Human rights and universal access
11 December 2007
Human rights and its links to reaching the goal of universal access to HIV prevention, treatment, care and support was central to the discussions of the eighth meeting of the UNAIDS Reference Group on HIV and Human Rights, an independent advisory body to UNAIDS, that took place on 3-5 December 2007 in Geneva.
“The most critical issues in the HIV response are human rights issues, and UNAIDS [needs to] frontline these to push the HIV response towards universal access to HIV prevention, treatment, care and support,” said Reference Group Chair Mark Heywood when he summarized the Group’s conclusions to UNAIDS Deputy Executive Director (Programme) Michel Sidibe.
The Group – which includes HIV activists, lawyers, a High Court judge, people living with HIV, people working with sex workers and drug users, academics and the UN Special Rapporteur on the Right to Health – addressed a range of issues, including accountability for universal access commitments, human rights in the context of sex work and drug use, promotion of gender equality in national HIV responses.
Recent trends of criminalizing HIV transmission were also discussed. The Reference Group expressed its concern about the tendency of parliaments to criminalize HIV transmission and highlighted an increasing conflict between the push to help people get tested for HIV in order to get HIV treatment and the move to prosecute people who transmit HIV. It asked that UNAIDS empower its staff to work against this trend and urge governments to put in place the kind of laws that will really help stop the transmission of HIV: laws to protect the equality of women and to protect them against violence, laws to protect people living with HIV against discrimination, and laws to ensure sufficient programmes for HIV prevention for all populations groups in need of them.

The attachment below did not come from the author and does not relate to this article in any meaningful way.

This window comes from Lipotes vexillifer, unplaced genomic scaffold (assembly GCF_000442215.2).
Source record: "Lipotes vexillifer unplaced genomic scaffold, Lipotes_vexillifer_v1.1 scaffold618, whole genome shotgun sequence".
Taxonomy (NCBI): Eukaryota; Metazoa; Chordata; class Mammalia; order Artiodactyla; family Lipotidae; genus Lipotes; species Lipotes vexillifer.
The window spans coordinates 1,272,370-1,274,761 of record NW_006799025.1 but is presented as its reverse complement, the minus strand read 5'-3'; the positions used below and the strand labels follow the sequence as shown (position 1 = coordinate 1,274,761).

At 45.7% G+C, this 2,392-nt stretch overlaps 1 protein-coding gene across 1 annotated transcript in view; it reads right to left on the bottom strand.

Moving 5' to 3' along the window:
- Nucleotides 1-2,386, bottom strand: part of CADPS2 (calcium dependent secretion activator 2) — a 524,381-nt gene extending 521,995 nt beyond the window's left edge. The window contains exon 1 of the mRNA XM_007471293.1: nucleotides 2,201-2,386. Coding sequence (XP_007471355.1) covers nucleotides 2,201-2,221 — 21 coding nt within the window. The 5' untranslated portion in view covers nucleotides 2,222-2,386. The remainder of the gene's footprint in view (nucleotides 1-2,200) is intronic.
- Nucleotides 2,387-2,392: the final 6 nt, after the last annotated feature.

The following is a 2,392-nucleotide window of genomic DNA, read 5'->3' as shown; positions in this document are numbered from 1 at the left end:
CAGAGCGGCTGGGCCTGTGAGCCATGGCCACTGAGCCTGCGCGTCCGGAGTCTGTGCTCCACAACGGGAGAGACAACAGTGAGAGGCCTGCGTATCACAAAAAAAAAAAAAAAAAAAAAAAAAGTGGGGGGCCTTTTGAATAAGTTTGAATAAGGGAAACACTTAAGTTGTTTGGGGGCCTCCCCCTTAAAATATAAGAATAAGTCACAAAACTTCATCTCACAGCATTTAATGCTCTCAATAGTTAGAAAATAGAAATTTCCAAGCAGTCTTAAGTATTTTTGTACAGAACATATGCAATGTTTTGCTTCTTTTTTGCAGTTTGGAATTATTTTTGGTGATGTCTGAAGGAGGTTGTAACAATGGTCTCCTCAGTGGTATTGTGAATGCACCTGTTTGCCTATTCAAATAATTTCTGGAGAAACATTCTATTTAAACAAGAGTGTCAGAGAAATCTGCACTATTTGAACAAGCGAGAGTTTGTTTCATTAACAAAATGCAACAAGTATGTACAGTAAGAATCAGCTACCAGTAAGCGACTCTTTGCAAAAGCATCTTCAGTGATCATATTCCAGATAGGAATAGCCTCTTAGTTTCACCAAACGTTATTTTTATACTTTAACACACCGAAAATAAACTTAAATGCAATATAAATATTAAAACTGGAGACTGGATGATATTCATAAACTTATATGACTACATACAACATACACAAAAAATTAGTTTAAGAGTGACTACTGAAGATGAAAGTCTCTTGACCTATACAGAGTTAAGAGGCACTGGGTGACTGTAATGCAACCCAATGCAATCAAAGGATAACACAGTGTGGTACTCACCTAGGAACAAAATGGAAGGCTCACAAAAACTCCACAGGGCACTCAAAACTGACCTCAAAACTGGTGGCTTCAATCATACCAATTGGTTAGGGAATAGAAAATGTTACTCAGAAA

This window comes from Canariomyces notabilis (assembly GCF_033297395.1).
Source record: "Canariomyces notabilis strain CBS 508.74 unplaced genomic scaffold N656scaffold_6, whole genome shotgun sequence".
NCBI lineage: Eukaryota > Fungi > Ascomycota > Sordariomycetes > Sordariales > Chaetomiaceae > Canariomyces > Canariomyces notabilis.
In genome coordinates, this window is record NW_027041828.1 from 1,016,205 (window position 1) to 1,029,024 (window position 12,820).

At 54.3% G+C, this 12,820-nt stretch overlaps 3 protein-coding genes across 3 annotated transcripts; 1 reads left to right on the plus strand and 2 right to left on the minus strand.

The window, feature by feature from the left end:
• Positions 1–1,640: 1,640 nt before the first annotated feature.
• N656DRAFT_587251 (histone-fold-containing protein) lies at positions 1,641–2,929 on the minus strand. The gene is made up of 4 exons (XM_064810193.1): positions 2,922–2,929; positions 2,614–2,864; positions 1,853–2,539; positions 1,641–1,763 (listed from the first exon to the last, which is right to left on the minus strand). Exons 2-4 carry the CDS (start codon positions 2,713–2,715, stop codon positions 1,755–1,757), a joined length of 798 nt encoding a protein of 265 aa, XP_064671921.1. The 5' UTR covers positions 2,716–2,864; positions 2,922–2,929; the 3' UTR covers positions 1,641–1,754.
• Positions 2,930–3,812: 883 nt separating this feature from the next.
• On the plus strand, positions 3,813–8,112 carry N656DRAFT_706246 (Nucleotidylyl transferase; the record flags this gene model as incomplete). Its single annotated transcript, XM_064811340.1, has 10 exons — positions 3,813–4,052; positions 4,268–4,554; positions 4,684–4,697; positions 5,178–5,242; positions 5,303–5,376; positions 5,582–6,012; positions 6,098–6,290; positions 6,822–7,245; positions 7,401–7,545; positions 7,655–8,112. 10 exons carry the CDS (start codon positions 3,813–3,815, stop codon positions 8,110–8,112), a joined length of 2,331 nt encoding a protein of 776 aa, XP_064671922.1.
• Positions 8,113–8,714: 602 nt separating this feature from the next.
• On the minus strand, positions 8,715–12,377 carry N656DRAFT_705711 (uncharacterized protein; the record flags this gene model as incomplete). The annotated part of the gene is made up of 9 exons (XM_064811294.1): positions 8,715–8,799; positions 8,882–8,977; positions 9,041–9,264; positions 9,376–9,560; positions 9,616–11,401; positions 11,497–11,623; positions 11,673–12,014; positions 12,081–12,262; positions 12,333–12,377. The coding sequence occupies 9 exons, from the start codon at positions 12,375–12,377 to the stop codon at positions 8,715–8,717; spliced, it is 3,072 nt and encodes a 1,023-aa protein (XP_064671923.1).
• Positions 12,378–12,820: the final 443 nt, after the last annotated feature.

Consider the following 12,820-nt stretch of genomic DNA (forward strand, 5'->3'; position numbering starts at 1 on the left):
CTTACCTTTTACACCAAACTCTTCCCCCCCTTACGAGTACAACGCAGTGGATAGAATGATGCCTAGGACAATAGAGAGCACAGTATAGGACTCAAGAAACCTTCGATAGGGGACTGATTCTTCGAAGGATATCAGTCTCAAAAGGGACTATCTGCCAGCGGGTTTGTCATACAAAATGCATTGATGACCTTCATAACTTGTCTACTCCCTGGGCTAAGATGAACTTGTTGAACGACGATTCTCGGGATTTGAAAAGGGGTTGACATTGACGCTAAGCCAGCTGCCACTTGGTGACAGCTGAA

The Reference Group also expressed concerns about reports of mandatory HIV testing. “We fully support the scale up of testing and counselling services as a human rights imperative, but providers must do so in a way that is based on dignity,” Heywood said in his summary report to UNAIDS. The Reference Group called for greater monitoring of this issue, as well as advocacy and technical assistance to ensure that mandatory testing practices are put to an end.
UNAIDS Deputy Executive Director, Michel Sidibe underlined the important role of UNAIDS staff in country – across the co-sponsored, joint UN programme – as human rights advocates. “AIDS will remain if we don’t deal with the human rights issues,” he said.
“All of our staff should be human rights oriented. We know that human rights must be at the basis of programmes that address the realities of those most vulnerable and those most affected by HIV,” he added.
He noted that much more work needs to be done to make HIV programmes respond to the local dynamics of the epidemic.
“Priority setting in national responses has generally not addressed the major challenges – the major vulnerabilities, issues of stigma, discrimination, gender inequality, and other human rights violations. We need better situation analysis, better understanding of the contextual factors, and we have to act on that information,” Sidibe said.
Listen to Mark Heywood, Head of AIDS Law Project and National Secretary of Treatment Action Campaign (TAC)
Listen to Sofia Gruskin, Director of the International Health and Human Rights Program, Harvard School of Public Health
Read more on the UNAIDS Reference Group on HIV and Human Rights
Read more on Human Rights
Read UNAIDS Executive Director's statement on Human Rights Day 2007